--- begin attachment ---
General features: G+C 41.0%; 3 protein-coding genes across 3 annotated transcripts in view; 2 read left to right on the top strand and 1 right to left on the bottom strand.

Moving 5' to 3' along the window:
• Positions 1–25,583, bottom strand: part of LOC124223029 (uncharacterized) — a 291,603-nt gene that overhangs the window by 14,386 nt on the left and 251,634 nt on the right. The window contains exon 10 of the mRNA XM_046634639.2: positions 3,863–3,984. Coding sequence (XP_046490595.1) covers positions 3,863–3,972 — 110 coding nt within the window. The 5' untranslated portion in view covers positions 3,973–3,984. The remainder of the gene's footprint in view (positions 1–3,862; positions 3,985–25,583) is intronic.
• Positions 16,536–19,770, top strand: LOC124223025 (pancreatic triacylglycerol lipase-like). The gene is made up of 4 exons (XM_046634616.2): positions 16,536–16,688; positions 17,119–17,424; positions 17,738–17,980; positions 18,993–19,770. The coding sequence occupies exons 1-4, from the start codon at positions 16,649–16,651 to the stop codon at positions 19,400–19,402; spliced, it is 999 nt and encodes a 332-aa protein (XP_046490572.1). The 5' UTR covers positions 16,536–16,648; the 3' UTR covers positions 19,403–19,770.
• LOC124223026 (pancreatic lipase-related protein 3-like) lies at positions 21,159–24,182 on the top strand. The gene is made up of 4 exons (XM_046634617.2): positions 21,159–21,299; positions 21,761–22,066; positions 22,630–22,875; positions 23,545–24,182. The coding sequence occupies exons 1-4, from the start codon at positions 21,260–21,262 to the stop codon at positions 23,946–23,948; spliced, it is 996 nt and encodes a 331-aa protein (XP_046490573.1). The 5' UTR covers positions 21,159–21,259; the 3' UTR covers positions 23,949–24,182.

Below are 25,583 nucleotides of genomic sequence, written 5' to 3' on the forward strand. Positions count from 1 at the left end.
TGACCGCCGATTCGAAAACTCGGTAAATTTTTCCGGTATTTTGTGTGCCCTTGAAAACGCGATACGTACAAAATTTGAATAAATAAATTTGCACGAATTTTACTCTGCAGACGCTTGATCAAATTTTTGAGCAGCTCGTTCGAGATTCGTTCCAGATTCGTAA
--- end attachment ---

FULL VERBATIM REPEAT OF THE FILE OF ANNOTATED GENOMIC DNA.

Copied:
General features: G+C 41.0%; 3 protein-coding genes across 3 annotated transcripts in view; 2 read left to right on the top strand and 1 right to left on the bottom strand.

Moving 5' to 3' along the window:
• Positions 1–25,583, bottom strand: part of LOC124223029 (uncharacterized) — a 291,603-nt gene that overhangs the window by 14,386 nt on the left and 251,634 nt on the right. The window contains exon 10 of the mRNA XM_046634639.2: positions 3,863–3,984. Coding sequence (XP_046490595.1) covers positions 3,863–3,972 — 110 coding nt within the window. The 5' untranslated portion in view covers positions 3,973–3,984. The remainder of the gene's footprint in view (positions 1–3,862; positions 3,985–25,583) is intronic.
• Positions 16,536–19,770, top strand: LOC124223025 (pancreatic triacylglycerol lipase-like). The gene is made up of 4 exons (XM_046634616.2): positions 16,536–16,688; positions 17,119–17,424; positions 17,738–17,980; positions 18,993–19,770. The coding sequence occupies exons 1-4, from the start codon at positions 16,649–16,651 to the stop codon at positions 19,400–19,402; spliced, it is 999 nt and encodes a 332-aa protein (XP_046490572.1). The 5' UTR covers positions 16,536–16,648; the 3' UTR covers positions 19,403–19,770.
• LOC124223026 (pancreatic lipase-related protein 3-like) lies at positions 21,159–24,182 on the top strand. The gene is made up of 4 exons (XM_046634617.2): positions 21,159–21,299; positions 21,761–22,066; positions 22,630–22,875; positions 23,545–24,182. The coding sequence occupies exons 1-4, from the start codon at positions 21,260–21,262 to the stop codon at positions 23,946–23,948; spliced, it is 996 nt and encodes a 331-aa protein (XP_046490573.1). The 5' UTR covers positions 21,159–21,259; the 3' UTR covers positions 23,949–24,182.

Below are 25,583 nucleotides of genomic sequence, written 5' to 3' on the forward strand. Positions count from 1 at the left end.
TGACCGCCGATTCGAAAACTCGGTAAATTTTTCCGGTATTTTGTGTGCCCTTGAAAACGCGATACGTACAAAATTTGAATAAATAAATTTGCACGAATTTTACTCTGCAGACGCTTGATCAAATTTTTGAGCAGCTCGTTCGAGATTCGTTCCAGATTCGTAA